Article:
WATCH: Syria Lies In Ruins While Major Escalation Looms After Failure Of Geneva Talks

After only three days of talks, the UN-sponsored conference about Syria in Geneva has ended abruptly.

UN special envoy Staffan Di Mastura had trouble admitting the talks were a failure and insisted they would resume at the end of this month.

“This is not the end or the failure of the talks, but I’m not prepared to have talks for the sake of talks,” he said Wednesday during a press conference after the parties already started to blame each other for the failure of the conference. Di Mastura called upon all the parties to work harder to make the talks a success.

In a follow-up statement, he seemed to blame the Assad regime for what he calls the suspension of the talks. Di Mastura said in the statement “the government’s failure to alleviate the humanitarian crisis in Syria by allowing food and medicine into rebel-held towns had prevented any serious discussions,” The New York Times reported.

A spokesman for the Syrian government said the suspension of the talks was the failure of everybody except the government of the Syrian Arab Republic (Assad’s regime), because they had arrived on time while the opposition arrived six days late and refused to engage directly with the other parties. The Syrian spokesman also said the High Negotiations Committee (HNC) that consists of several opposition groups — but not Jabhat al-Nusra, Islamic State and the Kurdish Democratic Union Party (PYD), who were not invited to the conference — was disorganized and contained “terrorists.”

The Kurds left Geneva after they discovered their participation had been blocked by the other opposition bloc supported by Saudi Arabia and Turkey. The Obama administration reportedly abandoned the Kurds after Turkish pressure.

The government spokesman especially blamed the Turks, the Saudis and the government of Qatar because they are “the handlers and the masters” of the High Negotiations Committee.

The HNC and U.S. Secretary of State John Kerry, however, blamed the Assad regime and its allies for the failure of the talks.

Kerry issued a statement that said the Assad government must cease the bombing of rebel forces and added it is “past time for them to meet existing obligations and restore the international community’s confidence in their intentions of supporting a peaceful resolution.”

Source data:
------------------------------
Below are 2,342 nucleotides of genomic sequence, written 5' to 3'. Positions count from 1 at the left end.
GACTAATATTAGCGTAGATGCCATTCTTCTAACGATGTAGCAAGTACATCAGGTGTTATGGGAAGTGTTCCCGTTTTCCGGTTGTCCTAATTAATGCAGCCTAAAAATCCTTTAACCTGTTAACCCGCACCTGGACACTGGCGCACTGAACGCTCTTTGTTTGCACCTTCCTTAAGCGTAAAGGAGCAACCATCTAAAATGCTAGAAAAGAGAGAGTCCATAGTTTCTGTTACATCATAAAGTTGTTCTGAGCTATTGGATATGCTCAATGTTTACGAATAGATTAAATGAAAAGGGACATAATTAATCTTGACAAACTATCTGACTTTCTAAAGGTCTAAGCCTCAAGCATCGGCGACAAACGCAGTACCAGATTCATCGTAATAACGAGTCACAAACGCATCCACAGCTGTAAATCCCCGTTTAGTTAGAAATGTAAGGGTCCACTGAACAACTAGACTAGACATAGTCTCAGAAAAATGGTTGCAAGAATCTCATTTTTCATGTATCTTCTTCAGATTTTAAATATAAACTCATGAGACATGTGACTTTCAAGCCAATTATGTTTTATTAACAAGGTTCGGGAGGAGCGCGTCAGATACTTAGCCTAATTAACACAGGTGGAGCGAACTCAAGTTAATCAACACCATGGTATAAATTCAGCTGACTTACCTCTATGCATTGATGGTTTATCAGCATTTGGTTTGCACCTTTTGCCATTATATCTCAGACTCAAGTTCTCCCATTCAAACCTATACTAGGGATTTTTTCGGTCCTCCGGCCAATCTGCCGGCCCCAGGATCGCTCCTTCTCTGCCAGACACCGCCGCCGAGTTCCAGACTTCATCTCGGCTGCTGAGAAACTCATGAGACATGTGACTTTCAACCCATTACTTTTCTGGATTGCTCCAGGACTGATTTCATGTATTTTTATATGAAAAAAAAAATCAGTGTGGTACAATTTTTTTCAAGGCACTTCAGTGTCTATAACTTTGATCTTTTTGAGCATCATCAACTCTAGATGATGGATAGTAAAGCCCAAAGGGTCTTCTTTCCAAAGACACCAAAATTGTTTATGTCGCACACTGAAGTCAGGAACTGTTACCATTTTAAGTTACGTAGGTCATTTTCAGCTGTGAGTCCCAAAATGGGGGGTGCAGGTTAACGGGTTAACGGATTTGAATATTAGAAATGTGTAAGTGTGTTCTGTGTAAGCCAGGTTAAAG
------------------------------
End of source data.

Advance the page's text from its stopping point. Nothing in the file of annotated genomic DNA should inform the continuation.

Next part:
The opposition held the Assad regime fully responsible for the scuppered talks. The HNC pointed to the fact that government forces launched a major offensive in the Aleppo region at the moment the conference started. The offensive succeeded to cut off a major supply route to the city from the Turkish border.

Opposition groups in Aleppo now fear that the city will soon be encircled by Assad’s army who receive air support from Russian warplanes.

At the same time, government forces backed by Hezbollah and Iraqi Shiite militias succeeded to break a three-year rebel siege of the Shiite villages of Nubl and Zahraa west of Aleppo.

This move enabled the militia of the Kurdish People’s Protection Units (YPG) to advance along the Turkish border. The Syrian Observatory for Human Rights reported Thursday the Kurdish YPG militia had taken control of Al-Ziyara and Khuraybika—two villages in the Shirawa region of the Afrin Canton a couple of kilometers from the liberated Shiite villages. The Kurds seek to connect the Kurdish Afrin Canton to the already autonomous cantons Cizire and Kobane along the Turkish border. If they succeed they will control the whole border area with Turkey in Syria.

The Kurdish move has exacerbated tensions with Turkey. Russian military officials think the Turkish army has now received orders to prepare for an invasion of Syria. The Turkish invasion should halt the YPG advances and open supply routes to Islamist rebel groups supported by Ankara.

The situation has also increased tensions between Russia and Turkey. Russia claims Turkish forces killed a Russian military advisor earlier this week and accuses Turkey of shelling Syria. The Russians claim they have video evidence of the Turkish military activity in Syria and have demanded an explanation from NATO about the Turkish aggression.

Turkey claimed a Russian warplane again breached its airspace Jan.30 and now accuses Russia of supporting the YPG advances along the Turkish border. The Turks have threatened they will not tolerate new territorial gains of the YPG in the direction of the Mediterranean coast.

“The PYD (YPG) has been getting closer with both the United States and Russia of late. We view the PYD as a terrorist group and we want all countries to consider the consequences of their cooperation,” a Turkish official told Reuters. “With support from Russia, the PYD is trying to capture land between Jarablus and Azaz, going west of the Euphrates. We will never accept this.”